Showstopping Office Art Murals Are the Next Big Thing

From swanky corporate headquarters to small, family businesses, murals are changing the way companies present themselves to clients and customers.



Artist Piero Manrique stands before one of his murals.

Photo courtesy of Piero Manrique

Companies are constantly looking for new ways to provide a better working environment for employees and communicate their values to customers. Murals tick both boxes, simultaneously attracting clients and pleasing office workers. Whether it is a showstopping Sol Lewitt work at Swiss Re’s Armonk headquarters or a small piece at a new gym or hospital, corporate murals are on the rise here in Westchester.

For Piero Manrique, a Mamaroneck-based artist who has painted murals for a wide array of clients, including the City Center lobby in White Plains and marketing firm BrandStar, murals are all about a company’s identity.I think that office murals are a growing trend because companies understand the importance of creating a unique identity within the workspace, both for employees and clients,” he says. “Murals are a great way to make effective statements in a room.”

 

“I think that office murals are a growing trend because companies understand the importance of creating a unique identity within the workspace, both for their employees and their clients.”

—Piero Manrique, artist

 

Dobbs Ferry artist Lisa Samalin, who has produced murals for children’s hospitals along with more conventional corporate pieces, feels art has the unique ability to communicate an organization’s intentions. “[Murals are] about invention and caring about the people who are working there,” she says.

How can a company figure out what mural is right for its space? “It’s important to understand what impact [the mural] is meant to have and how it fits into the overall design of the space,” explains Manrique. “When the mural design works, it’s because it enhances the room and looks great by itself.” Ask Applications’ Yonkers HQ is a prime example of a successful corporate mural, as is Swiss Re’s Armonk headquarters, in which late artist Sol Lewitt’s flowing design makes for a particularly eye-catching lobby.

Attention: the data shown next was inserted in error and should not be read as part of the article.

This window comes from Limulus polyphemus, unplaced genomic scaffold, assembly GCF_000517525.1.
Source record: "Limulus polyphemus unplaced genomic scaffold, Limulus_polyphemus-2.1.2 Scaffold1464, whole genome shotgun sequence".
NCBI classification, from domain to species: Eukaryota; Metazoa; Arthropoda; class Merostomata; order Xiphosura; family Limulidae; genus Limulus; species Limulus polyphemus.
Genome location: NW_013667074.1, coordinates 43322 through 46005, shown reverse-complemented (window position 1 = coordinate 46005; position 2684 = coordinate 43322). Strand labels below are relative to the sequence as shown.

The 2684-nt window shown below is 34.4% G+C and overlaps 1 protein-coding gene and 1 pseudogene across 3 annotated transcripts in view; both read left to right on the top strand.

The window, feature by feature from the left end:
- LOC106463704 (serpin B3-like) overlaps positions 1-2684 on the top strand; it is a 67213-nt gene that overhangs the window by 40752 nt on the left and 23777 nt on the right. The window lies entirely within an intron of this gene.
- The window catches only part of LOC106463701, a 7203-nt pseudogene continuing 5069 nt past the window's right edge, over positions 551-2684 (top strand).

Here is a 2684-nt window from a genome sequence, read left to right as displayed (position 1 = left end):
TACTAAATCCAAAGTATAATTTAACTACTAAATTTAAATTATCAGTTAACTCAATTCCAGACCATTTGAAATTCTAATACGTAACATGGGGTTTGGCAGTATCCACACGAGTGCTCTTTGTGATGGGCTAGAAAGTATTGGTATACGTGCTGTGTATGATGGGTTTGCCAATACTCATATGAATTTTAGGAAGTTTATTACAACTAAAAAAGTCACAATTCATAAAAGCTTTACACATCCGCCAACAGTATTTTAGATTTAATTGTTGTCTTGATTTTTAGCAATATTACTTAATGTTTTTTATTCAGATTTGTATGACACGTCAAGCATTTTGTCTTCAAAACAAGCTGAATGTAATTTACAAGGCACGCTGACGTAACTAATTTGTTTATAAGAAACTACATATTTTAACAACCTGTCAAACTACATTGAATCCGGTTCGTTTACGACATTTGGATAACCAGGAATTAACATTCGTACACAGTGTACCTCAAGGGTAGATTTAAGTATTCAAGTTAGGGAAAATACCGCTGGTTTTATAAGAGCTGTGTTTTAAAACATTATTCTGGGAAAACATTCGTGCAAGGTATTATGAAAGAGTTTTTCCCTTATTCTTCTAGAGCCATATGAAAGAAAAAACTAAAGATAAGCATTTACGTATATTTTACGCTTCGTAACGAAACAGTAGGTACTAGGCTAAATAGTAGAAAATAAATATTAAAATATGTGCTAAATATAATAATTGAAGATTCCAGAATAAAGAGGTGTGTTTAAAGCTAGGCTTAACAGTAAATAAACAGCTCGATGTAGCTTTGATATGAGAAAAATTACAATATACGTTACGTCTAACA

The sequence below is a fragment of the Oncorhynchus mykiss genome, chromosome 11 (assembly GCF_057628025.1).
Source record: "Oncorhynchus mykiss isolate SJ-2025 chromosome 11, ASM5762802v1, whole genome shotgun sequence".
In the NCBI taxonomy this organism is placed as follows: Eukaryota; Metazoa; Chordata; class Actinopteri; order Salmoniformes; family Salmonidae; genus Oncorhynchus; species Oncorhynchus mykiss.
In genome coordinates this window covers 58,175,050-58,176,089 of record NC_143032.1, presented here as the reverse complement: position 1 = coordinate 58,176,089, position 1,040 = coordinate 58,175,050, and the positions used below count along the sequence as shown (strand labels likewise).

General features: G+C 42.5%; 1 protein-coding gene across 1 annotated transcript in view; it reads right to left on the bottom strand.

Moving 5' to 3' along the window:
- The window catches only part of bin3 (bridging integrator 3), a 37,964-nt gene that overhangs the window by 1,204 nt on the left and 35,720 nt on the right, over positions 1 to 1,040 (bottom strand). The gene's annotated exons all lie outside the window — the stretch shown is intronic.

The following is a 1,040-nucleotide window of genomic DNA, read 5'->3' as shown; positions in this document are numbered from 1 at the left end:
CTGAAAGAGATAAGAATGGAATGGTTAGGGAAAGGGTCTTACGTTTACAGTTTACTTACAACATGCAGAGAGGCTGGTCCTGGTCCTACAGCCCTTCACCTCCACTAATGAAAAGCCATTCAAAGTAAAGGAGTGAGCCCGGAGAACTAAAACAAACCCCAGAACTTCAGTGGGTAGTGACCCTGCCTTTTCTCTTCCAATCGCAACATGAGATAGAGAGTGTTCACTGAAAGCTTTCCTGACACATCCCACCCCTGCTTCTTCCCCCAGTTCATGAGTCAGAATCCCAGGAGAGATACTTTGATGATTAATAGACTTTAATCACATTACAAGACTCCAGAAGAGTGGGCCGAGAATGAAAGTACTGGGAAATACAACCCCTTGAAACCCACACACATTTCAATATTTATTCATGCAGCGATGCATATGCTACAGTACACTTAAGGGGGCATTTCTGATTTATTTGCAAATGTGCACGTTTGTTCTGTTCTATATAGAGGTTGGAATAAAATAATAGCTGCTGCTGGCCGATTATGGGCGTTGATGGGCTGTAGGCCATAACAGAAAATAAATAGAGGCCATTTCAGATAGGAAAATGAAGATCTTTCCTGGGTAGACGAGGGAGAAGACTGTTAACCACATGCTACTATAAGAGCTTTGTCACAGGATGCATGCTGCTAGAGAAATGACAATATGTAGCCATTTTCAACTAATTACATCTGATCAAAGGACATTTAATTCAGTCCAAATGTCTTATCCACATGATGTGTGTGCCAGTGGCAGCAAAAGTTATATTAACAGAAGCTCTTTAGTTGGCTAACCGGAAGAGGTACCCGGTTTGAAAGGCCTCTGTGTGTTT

Lisa Samalin’s mural at Ask Applications HQ

Photo courtesy of Lisa Samalin

 

Similarly, Kevin Fuirst, president of insurance firm Levitt-Fuirst, knew something was missing as soon as he moved his employees into a new office in Tarrytown in 2016. “We began to believe the decor was missing color. We also realized there were four blank, white columns in the middle of the office that could represent the four pillars of our business,” notes Fuirst. “We wanted to find a local artist to help us achieve our vision, so we hired Sal Schiciano from Hastings. It was a six-month project that started with concepts, then models, followed by draft artwork, and concluded with a full presentation and reveal to our employees this fall.”

For Downstate CrossFit, a gym in Briarcliff Manor, communication was also a major motivator in contracting a mural. “We first commissioned Steve [Cox] and Jim [McIntyre] to paint a mural in Downstate CrossFit five and a half years ago, when we opened our first location,” says co-owner Chris Basso. “We were excited to get our new namesake up on the wall. CrossFitters take a lot of pride in the community they belong to, so creating that logo was just as important to us as owners as it was to our members and the community we were building.” Basso, along with fellow owners Chris Murray and Tim Murray, again turned to Cox and McIntyre when they moved into a brand-new location earlier this year.

For Samalin, as well, murals can sometimes transcend corporate messaging. “It may sound hokey, but I’m a firm believer that the energy you put into it when you’re making it — just like the energy when you cook a meal — somehow becomes part of what people can take in.”

Samalin also hopes there is a chance that art, such as murals she painted at Maria Fareri Children’s Hospital in Valhalla, just might help a few people in need. “My ideal is that somebody could actually feel that somebody was thinking about them,” she says. “That they might think: Somebody is aware what I am going through here, and this was done for me.”  —PA

 

 

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